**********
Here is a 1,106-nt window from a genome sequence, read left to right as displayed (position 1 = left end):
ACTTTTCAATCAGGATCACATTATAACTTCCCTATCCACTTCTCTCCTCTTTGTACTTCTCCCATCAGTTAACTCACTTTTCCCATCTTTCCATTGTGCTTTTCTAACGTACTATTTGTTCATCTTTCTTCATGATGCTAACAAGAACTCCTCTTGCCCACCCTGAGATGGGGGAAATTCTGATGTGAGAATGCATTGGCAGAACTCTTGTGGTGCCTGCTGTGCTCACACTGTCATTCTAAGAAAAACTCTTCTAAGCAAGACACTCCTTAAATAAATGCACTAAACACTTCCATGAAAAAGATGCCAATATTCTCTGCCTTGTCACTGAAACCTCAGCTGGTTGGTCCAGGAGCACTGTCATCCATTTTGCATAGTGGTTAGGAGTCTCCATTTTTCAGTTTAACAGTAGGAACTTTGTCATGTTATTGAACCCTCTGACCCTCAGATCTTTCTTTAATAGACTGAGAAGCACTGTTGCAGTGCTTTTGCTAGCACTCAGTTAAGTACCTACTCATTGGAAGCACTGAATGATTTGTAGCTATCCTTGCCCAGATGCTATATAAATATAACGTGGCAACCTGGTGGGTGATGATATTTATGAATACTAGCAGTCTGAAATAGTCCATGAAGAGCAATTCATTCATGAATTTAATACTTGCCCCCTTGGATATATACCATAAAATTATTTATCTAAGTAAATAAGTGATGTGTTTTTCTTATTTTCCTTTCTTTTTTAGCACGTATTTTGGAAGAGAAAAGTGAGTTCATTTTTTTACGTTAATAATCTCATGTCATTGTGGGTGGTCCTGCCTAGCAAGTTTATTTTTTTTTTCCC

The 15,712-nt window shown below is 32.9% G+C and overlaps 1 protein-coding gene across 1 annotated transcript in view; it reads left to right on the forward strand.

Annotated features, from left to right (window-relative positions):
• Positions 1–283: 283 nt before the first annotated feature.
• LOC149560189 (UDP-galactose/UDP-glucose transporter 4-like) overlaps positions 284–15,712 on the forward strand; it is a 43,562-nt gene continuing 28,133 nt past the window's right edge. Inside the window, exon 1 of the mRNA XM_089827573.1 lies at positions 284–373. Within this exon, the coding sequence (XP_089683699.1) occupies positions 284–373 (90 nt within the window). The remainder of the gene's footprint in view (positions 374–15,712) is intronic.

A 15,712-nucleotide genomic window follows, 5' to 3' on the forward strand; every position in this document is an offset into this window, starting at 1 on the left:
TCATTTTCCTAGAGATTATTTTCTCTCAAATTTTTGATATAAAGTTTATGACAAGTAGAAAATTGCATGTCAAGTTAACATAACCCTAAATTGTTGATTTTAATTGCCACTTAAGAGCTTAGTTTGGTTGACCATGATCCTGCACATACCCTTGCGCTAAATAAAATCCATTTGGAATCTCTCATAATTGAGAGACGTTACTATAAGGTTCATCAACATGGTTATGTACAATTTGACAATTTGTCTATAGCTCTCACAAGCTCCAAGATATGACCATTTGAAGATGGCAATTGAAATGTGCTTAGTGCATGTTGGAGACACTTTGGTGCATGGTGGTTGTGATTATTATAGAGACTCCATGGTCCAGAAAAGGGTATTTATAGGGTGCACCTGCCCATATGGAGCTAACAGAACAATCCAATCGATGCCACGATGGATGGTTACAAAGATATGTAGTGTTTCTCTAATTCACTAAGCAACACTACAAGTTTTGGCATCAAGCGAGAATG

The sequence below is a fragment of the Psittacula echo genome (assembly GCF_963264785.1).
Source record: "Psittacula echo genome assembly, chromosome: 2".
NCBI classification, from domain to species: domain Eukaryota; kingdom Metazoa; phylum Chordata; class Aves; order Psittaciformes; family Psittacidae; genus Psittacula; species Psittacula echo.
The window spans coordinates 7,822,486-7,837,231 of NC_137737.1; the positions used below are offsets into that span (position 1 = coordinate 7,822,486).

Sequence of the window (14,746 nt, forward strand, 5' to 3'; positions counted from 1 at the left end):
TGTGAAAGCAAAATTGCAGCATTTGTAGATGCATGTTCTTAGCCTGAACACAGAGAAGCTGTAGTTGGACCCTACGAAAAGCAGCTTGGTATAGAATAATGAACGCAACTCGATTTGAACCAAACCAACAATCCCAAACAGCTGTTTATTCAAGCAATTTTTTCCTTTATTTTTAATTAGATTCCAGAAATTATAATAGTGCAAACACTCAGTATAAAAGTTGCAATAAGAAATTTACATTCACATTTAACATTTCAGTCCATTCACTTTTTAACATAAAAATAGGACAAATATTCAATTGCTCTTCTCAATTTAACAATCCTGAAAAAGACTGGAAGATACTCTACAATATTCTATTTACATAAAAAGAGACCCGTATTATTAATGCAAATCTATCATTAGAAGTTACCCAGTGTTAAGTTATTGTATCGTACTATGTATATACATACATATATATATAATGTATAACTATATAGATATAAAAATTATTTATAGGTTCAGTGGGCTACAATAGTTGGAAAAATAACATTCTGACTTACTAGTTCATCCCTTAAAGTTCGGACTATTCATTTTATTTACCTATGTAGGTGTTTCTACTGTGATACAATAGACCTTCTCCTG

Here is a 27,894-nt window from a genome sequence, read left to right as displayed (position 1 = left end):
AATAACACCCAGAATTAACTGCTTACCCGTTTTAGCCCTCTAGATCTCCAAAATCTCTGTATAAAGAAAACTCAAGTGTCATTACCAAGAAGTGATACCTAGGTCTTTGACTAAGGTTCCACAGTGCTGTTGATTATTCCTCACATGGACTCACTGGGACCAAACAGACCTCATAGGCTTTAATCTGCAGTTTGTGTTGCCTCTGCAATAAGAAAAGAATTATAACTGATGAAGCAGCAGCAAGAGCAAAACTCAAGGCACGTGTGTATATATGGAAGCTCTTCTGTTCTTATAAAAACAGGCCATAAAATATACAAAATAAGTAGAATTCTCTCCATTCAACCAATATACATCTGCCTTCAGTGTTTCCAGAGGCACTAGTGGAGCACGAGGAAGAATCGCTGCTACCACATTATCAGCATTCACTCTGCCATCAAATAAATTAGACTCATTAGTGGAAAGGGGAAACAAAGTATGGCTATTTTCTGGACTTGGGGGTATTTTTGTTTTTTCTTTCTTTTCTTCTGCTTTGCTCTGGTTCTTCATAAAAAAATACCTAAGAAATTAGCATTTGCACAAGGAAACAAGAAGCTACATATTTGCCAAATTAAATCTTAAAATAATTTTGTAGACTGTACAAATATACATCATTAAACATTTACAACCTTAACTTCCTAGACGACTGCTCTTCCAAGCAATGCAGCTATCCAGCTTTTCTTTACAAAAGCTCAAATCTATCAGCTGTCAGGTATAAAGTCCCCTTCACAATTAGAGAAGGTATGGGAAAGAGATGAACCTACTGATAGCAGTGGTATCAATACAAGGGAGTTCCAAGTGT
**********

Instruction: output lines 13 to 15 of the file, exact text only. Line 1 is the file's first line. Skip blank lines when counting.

Sequence of the window (14,746 nt, forward strand, 5' to 3'; positions counted from 1 at the left end):
TGTGAAAGCAAAATTGCAGCATTTGTAGATGCATGTTCTTAGCCTGAACACAGAGAAGCTGTAGTTGGACCCTACGAAAAGCAGCTTGGTATAGAATAATGAACGCAACTCGATTTGAACCAAACCAACAATCCCAAACAGCTGTTTATTCAAGCAATTTTTTCCTTTATTTTTAATTAGATTCCAGAAATTATAATAGTGCAAACACTCAGTATAAAAGTTGCAATAAGAAATTTACATTCACATTTAACATTTCAGTCCATTCACTTTTTAACATAAAAATAGGACAAATATTCAATTGCTCTTCTCAATTTAACAATCCTGAAAAAGACTGGAAGATACTCTACAATATTCTATTTACATAAAAAGAGACCCGTATTATTAATGCAAATCTATCATTAGAAGTTACCCAGTGTTAAGTTATTGTATCGTACTATGTATATACATACATATATATATAATGTATAACTATATAGATATAAAAATTATTTATAGGTTCAGTGGGCTACAATAGTTGGAAAAATAACATTCTGACTTACTAGTTCATCCCTTAAAGTTCGGACTATTCATTTTATTTACCTATGTAGGTGTTTCTACTGTGATACAATAGACCTTCTCCTG

Here is a 27,894-nt window from a genome sequence, read left to right as displayed (position 1 = left end):